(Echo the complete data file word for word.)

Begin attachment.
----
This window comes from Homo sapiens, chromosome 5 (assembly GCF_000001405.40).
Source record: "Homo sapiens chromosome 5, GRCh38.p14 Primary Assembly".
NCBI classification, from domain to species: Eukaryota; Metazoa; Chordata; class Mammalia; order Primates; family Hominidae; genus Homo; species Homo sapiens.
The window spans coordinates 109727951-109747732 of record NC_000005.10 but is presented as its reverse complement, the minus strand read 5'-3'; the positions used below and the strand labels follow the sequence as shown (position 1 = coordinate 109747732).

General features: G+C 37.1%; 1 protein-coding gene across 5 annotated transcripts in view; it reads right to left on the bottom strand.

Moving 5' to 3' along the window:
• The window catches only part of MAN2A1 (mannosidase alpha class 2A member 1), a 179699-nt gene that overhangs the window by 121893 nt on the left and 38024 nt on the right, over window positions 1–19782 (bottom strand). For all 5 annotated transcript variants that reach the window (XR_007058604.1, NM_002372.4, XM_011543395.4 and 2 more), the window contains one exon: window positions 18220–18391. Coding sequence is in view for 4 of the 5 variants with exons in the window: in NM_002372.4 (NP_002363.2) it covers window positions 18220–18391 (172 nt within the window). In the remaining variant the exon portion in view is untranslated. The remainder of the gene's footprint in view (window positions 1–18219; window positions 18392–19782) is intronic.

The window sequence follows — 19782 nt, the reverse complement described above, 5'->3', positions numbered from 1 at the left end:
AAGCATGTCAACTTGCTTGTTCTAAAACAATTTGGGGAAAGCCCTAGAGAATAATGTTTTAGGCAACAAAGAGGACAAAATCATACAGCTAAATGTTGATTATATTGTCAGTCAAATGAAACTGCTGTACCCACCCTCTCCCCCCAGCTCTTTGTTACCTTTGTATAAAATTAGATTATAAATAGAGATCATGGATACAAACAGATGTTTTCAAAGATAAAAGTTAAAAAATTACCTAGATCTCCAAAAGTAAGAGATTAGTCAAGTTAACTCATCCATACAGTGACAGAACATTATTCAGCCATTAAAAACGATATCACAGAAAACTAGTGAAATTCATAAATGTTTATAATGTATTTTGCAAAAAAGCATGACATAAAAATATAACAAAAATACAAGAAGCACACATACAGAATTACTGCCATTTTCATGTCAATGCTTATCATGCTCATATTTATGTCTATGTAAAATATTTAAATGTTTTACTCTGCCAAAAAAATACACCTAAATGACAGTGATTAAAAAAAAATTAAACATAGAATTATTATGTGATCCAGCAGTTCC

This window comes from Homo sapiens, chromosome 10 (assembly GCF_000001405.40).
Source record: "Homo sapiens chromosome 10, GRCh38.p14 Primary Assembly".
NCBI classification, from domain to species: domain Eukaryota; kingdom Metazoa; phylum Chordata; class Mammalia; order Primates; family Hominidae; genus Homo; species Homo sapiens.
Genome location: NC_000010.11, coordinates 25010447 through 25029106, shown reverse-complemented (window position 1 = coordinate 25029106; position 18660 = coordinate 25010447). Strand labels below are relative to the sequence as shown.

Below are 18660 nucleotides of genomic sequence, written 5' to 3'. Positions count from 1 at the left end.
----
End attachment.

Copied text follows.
This window comes from Homo sapiens, chromosome 5 (assembly GCF_000001405.40).
Source record: "Homo sapiens chromosome 5, GRCh38.p14 Primary Assembly".
NCBI classification, from domain to species: Eukaryota; Metazoa; Chordata; class Mammalia; order Primates; family Hominidae; genus Homo; species Homo sapiens.
The window spans coordinates 109727951-109747732 of record NC_000005.10 but is presented as its reverse complement, the minus strand read 5'-3'; the positions used below and the strand labels follow the sequence as shown (position 1 = coordinate 109747732).

General features: G+C 37.1%; 1 protein-coding gene across 5 annotated transcripts in view; it reads right to left on the bottom strand.

Moving 5' to 3' along the window:
• The window catches only part of MAN2A1 (mannosidase alpha class 2A member 1), a 179699-nt gene that overhangs the window by 121893 nt on the left and 38024 nt on the right, over window positions 1–19782 (bottom strand). For all 5 annotated transcript variants that reach the window (XR_007058604.1, NM_002372.4, XM_011543395.4 and 2 more), the window contains one exon: window positions 18220–18391. Coding sequence is in view for 4 of the 5 variants with exons in the window: in NM_002372.4 (NP_002363.2) it covers window positions 18220–18391 (172 nt within the window). In the remaining variant the exon portion in view is untranslated. The remainder of the gene's footprint in view (window positions 1–18219; window positions 18392–19782) is intronic.

The window sequence follows — 19782 nt, the reverse complement described above, 5'->3', positions numbered from 1 at the left end:
AAGCATGTCAACTTGCTTGTTCTAAAACAATTTGGGGAAAGCCCTAGAGAATAATGTTTTAGGCAACAAAGAGGACAAAATCATACAGCTAAATGTTGATTATATTGTCAGTCAAATGAAACTGCTGTACCCACCCTCTCCCCCCAGCTCTTTGTTACCTTTGTATAAAATTAGATTATAAATAGAGATCATGGATACAAACAGATGTTTTCAAAGATAAAAGTTAAAAAATTACCTAGATCTCCAAAAGTAAGAGATTAGTCAAGTTAACTCATCCATACAGTGACAGAACATTATTCAGCCATTAAAAACGATATCACAGAAAACTAGTGAAATTCATAAATGTTTATAATGTATTTTGCAAAAAAGCATGACATAAAAATATAACAAAAATACAAGAAGCACACATACAGAATTACTGCCATTTTCATGTCAATGCTTATCATGCTCATATTTATGTCTATGTAAAATATTTAAATGTTTTACTCTGCCAAAAAAATACACCTAAATGACAGTGATTAAAAAAAAATTAAACATAGAATTATTATGTGATCCAGCAGTTCC

This window comes from Homo sapiens, chromosome 10 (assembly GCF_000001405.40).
Source record: "Homo sapiens chromosome 10, GRCh38.p14 Primary Assembly".
NCBI classification, from domain to species: domain Eukaryota; kingdom Metazoa; phylum Chordata; class Mammalia; order Primates; family Hominidae; genus Homo; species Homo sapiens.
Genome location: NC_000010.11, coordinates 25010447 through 25029106, shown reverse-complemented (window position 1 = coordinate 25029106; position 18660 = coordinate 25010447). Strand labels below are relative to the sequence as shown.

Below are 18660 nucleotides of genomic sequence, written 5' to 3'. Positions count from 1 at the left end.